These WealthTechs are multi-asset, digital platforms that offer public-traded and private assets, with advice delivered either purely through digital or hybrid channels, or a combination of both. These firms have made financial advice possible for mass and affluent customers, while offering expanded digital engagements to HNWI customers.
Archetype 2: Technology solution providers to financial institutions (B2FI)
These WealthTech solution providers are instrumental in helping financial institutions or other WealthTechs build up or enhance their digital wealth management capabilities along the wealth management value chain.
Some focus on developing and delivering technology solutions for specific parts of the value chain, such as the front sales end or digital model preset portfolios. Others offer comprehensive, multimodular, end-to-end solutions that revamp a financial institutions’ digital wealth management portfolio with enhanced functionalities and the endeavor to integrate each step of the value chain into existing architecture.
Archetype 3: Technology solution providers to financial advisers (B2FA)
This archetype focuses on providing digital tools and interfaces specifically designed for financial advisers and agents. With these, WealthTechs aim to enhance the efficiency of financial advisers’ work, allowing them to dedicate more time to serving customers and offer greater expertise and insights. Additionally, customers can track their investments digitally on the same platform. Some of the industry-leading platforms take a disruptive approach by not charging customers for using the platform, challenging the “commission-based” prevalence in the traditional wealth management industry.
The big challenge is standardization and interoperability. For platforms like ours to fully develop scalability and liquidity, interoperability is key because it enables different systems, platforms, and organizations to work together seamlessly. This will further foster innovation and efficiency by allowing diverse parties to share resources, data, and capabilities. This means that platforms can also expand their user base and support not just consumers but also enterprise customers.
Calculating the upside of WealthTech in Asia–Pacific
The Asia–Pacific WealthTech industry is anticipated to grow by around 25 to 30 percent a year from its current AuM (standing at $600 billion to $700 billion) across the three archetypes.8 The market could triple or even quadruple its present AuM by 2027, presenting a significant opportunity for firms to tap into a revenue stream worth billions in the coming years.
Reimagining WealthTechs for the future
The burgeoning WealthTech industry in Asia–Pacific holds great possibilities, but WealthTechs need to be aware of the obstacles that will likely face them. To find out more about these, we engaged in a series of conversations with various WealthTech firms in the region and identified seven common hurdles that collectively contribute to the overarching issues of scalability and funding. We further identify potential strategies to address these challenges.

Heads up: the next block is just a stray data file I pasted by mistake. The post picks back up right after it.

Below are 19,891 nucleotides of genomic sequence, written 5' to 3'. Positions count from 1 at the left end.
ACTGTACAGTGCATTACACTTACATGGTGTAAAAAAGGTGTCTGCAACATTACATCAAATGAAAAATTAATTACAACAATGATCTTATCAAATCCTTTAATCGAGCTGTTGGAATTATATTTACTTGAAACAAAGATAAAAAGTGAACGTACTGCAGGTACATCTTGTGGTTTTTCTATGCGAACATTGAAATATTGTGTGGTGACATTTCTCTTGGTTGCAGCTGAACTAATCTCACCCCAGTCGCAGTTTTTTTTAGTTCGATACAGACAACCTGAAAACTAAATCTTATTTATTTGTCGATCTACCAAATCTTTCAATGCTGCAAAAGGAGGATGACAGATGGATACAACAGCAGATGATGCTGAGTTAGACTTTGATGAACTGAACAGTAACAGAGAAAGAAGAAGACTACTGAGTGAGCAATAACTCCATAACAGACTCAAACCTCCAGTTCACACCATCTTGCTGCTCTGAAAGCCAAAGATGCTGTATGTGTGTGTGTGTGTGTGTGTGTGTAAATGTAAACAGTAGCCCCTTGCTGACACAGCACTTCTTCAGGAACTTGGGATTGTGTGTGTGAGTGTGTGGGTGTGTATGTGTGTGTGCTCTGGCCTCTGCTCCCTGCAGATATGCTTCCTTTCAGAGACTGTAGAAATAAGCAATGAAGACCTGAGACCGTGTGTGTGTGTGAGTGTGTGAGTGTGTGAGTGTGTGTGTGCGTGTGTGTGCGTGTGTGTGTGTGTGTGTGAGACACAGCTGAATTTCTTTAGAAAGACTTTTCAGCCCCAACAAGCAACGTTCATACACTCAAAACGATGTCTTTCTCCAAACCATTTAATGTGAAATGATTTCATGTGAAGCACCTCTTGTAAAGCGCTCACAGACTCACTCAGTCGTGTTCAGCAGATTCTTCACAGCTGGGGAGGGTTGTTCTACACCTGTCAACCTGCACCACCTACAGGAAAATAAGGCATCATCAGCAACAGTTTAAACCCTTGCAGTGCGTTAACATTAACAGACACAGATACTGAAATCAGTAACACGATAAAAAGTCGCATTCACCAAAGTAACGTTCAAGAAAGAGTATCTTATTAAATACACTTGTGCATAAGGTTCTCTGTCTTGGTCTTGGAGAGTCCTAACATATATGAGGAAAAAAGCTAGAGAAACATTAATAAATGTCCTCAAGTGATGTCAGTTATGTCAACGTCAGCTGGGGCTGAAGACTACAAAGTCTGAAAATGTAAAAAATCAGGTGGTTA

Volumes on platforms have been very slow to build. And that is, in part, because the solution has been very portfolio focused. In future, I think customers will keep their existing holdings and just do one or two trades to make their portfolios healthier—this will help the digital wealth business, as you’re not asking the customer to sell everything and buy a portfolio; you’re saying, ‘Let me help you take one or two steps toward a healthier portfolio.’
Overcoming challenges to tap into WealthTechs’ massive potential
All three emerging WealthTechs archetypes are likely to be confronted by some or all of these hurdles.
Challenge 1: Conquering high customer acquisition costs
As D2C WealthTech firms grow within the Asia–Pacific market, they find themselves in increasingly intensified competition for a share of customers’ investment wallets. And, given the region’s relatively low levels of financial and investment literacy, companies need to invest more time and money through branding strategies to educate their customers and cultivate trust and credibility. On average, customer acquisition cost ranges between $50 and $200, translating to a payback period of 12 to 24 months.9
Challenge 2: Institutionalizing asset democratization and augmenting market liquidity
As WealthTechs attempt to create more liquidity and drive access to public and private assets through fractionalization, pooling of funds, and blockchain, the actual implementation can present challenges. The two most common are liquidity creation for private assets and price discovery for illiquid assets. There are also issues around post-trade servicing of private assets, which involve more complex activities than for public assets—given the nascency of technologies and capabilities surrounding private asset democratization, this could be a challenge for WealthTechs.
We also notice that the emerging, digitally native generation no longer looks for advice from classic intermediaries, but is taking advice from peer groups. People want better access to knowledge, not only the institutional type. Banks have to do something because they do not have sustainable business models.
Challenge 3: Navigating cross-border complexities
Diverse market requirements and regulatory frameworks across Asia–Pacific markets add a layer of complexity to WealthTech expansion and cross-border operations. When venturing into a new cross-border jurisdiction, WealthTechs need to spend a substantial amount of time and effort to familiarize themselves with new customer needs and regulations. Their technology stacks might not be built for the level of flexibility and customization required to scale in multiple countries.
Liquidity cannot be created with a pure wealth management platform; it needs to be created through exchanges, officially plugged into other networks as well. We solve liquidity by thinking about it as cross-pollinating traditional pockets of capital and digital asset exchanges (with different client segments) on a centralized exchange—this can create tokenization and only with tokenization can assets become more liquid.